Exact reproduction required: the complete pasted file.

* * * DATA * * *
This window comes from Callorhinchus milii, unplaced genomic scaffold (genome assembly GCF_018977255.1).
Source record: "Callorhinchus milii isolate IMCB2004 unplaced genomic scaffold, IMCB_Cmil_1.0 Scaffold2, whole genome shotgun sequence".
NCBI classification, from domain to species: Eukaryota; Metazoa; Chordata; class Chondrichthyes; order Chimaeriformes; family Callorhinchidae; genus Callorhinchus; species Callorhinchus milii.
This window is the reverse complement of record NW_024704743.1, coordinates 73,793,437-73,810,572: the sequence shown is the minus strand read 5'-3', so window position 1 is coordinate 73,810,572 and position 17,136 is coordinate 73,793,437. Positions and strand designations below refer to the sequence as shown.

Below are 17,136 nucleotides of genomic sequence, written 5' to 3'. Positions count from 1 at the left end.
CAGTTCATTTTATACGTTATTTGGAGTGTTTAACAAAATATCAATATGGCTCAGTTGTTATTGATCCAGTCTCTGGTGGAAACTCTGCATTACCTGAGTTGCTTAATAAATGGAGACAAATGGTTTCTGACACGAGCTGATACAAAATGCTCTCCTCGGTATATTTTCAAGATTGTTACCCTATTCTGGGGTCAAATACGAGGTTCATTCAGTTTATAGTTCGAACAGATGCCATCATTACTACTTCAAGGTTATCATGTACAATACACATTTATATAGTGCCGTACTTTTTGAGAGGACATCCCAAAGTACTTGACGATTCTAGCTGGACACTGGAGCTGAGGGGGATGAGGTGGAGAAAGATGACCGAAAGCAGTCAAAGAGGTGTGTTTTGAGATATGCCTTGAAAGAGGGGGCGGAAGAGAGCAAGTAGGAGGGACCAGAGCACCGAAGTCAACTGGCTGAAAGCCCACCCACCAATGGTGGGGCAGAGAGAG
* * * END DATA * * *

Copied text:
This window comes from Callorhinchus milii, unplaced genomic scaffold (genome assembly GCF_018977255.1).
Source record: "Callorhinchus milii isolate IMCB2004 unplaced genomic scaffold, IMCB_Cmil_1.0 Scaffold2, whole genome shotgun sequence".
NCBI classification, from domain to species: Eukaryota; Metazoa; Chordata; class Chondrichthyes; order Chimaeriformes; family Callorhinchidae; genus Callorhinchus; species Callorhinchus milii.
This window is the reverse complement of record NW_024704743.1, coordinates 73,793,437-73,810,572: the sequence shown is the minus strand read 5'-3', so window position 1 is coordinate 73,810,572 and position 17,136 is coordinate 73,793,437. Positions and strand designations below refer to the sequence as shown.

Below are 17,136 nucleotides of genomic sequence, written 5' to 3'. Positions count from 1 at the left end.
CAGTTCATTTTATACGTTATTTGGAGTGTTTAACAAAATATCAATATGGCTCAGTTGTTATTGATCCAGTCTCTGGTGGAAACTCTGCATTACCTGAGTTGCTTAATAAATGGAGACAAATGGTTTCTGACACGAGCTGATACAAAATGCTCTCCTCGGTATATTTTCAAGATTGTTACCCTATTCTGGGGTCAAATACGAGGTTCATTCAGTTTATAGTTCGAACAGATGCCATCATTACTACTTCAAGGTTATCATGTACAATACACATTTATATAGTGCCGTACTTTTTGAGAGGACATCCCAAAGTACTTGACGATTCTAGCTGGACACTGGAGCTGAGGGGGATGAGGTGGAGAAAGATGACCGAAAGCAGTCAAAGAGGTGTGTTTTGAGATATGCCTTGAAAGAGGGGGCGGAAGAGAGCAAGTAGGAGGGACCAGAGCACCGAAGTCAACTGGCTGAAAGCCCACCCACCAATGGTGGGGCAGAGAGAG